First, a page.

2016: The Year in Social Media

From Facebook's math mistakes to LinkedIn's sale to Twitter's failed sale to Snapchat's rebrand, 2016 was a weird, unforgettable year.

Chat with MarTechBot


Oh, 2016. You were a year that may not be missed but cannot be forgotten.

You were the year that a social network famed for spreading news got flamed for spreading fake news. The year the same social network, that’s spent the past few years talking up its measurement capabilities, had to issue several mea culpas for math errors. The year the largest video network tried to become a social network as seemingly every social network tried to become a live video network. The year messaging apps matured. The year a rivalry between the next generation of social networks emerged. And the year one social network sold out while another failed to find a buyer.

2016, you were a weird, unforgettable year. Here’s what I’ll remember most.

The year of fake news
If on the internet no one knows you’re a dog, on Facebook no one knows if you’re lying. The social network got slammed for serving as a vessel for fake election news. How much that spread of falsehoods influenced the U.S. electorate is anyone’s guess; how much it has impacted Facebook’s reputation is less of a guess. After CEO Mark Zuckerberg tried to downplay the issue — claiming that a company, whose pitch to advertisers is its ability to influence customers, didn’t influence voters — and after a group of Facebook employees secretly assembled a task force to take it on, Facebook finally took action. It will have outside news organizations fact-check disputed stories and label them as such when warranted, as part of an effort to stop the spread.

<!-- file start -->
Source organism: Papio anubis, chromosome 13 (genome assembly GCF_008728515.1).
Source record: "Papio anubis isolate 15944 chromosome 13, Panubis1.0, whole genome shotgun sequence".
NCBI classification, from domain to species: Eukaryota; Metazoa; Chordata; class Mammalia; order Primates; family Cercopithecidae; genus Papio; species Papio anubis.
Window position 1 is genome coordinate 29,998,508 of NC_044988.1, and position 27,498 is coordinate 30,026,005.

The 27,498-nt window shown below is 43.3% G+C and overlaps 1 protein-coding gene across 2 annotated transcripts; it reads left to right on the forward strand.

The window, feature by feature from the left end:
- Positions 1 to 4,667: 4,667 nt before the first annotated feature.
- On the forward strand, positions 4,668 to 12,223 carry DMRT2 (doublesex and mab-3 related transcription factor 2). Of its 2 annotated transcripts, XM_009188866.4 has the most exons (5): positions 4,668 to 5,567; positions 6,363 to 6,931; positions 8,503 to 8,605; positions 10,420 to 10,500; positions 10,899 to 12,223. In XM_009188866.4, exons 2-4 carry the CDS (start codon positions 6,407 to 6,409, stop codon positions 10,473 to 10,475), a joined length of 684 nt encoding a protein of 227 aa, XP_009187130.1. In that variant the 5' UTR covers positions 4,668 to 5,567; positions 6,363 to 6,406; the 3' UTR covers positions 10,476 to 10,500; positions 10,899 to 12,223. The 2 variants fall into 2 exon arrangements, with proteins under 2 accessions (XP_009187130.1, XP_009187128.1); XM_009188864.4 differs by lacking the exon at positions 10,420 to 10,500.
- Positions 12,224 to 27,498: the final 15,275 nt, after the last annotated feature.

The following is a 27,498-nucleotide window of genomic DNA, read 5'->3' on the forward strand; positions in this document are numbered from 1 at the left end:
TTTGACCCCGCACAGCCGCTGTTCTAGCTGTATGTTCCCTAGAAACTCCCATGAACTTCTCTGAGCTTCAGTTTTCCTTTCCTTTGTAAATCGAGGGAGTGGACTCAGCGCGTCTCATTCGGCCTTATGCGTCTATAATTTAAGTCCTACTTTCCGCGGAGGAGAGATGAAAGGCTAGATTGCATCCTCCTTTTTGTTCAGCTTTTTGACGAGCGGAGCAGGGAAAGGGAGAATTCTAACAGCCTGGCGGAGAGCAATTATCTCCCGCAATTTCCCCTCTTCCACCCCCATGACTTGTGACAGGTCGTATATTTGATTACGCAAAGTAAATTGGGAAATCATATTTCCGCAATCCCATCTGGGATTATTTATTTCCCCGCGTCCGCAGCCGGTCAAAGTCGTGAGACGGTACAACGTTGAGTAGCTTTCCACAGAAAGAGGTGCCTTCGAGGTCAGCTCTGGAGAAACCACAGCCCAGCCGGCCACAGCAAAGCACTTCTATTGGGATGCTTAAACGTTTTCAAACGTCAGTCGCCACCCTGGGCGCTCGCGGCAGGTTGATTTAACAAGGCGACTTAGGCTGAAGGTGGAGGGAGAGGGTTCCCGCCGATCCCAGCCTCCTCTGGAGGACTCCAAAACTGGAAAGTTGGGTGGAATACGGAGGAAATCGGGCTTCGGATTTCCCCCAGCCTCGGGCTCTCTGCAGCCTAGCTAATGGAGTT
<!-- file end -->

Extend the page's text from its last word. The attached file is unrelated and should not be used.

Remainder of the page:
The year Facebook messed up its math
At the start of 2016, Facebook was the kid in class you nicknamed “The Human Calculator.” By the end of 2016, Facebook was the kid in class who needed to borrow a calculator. First Facebook fessed up to incorrectly calculating videos’ average watch time. Then it messed up on several more measurements. Then a couple more. Then another. And now, will there be others next year?

The year of live video
Live video became a feature for social networks in 2015. In 2016 it became a business. Facebook started paying media companies and celebrities to produce live streams and inserting ads within some broadcasts. Twitter signed deals with the NFL, CBS, Bloomberg, Cheddar and others to air ad-supported TV-style and actual TV broadcasts on its service. And both Facebook and Twitter ramped up their efforts to get normal people to live-stream on their platforms, as did Instagram and YouTube, which further ramped up its rivalry with Facebook by rolling out YouTube Community.

The year Snapchat became Snap Inc.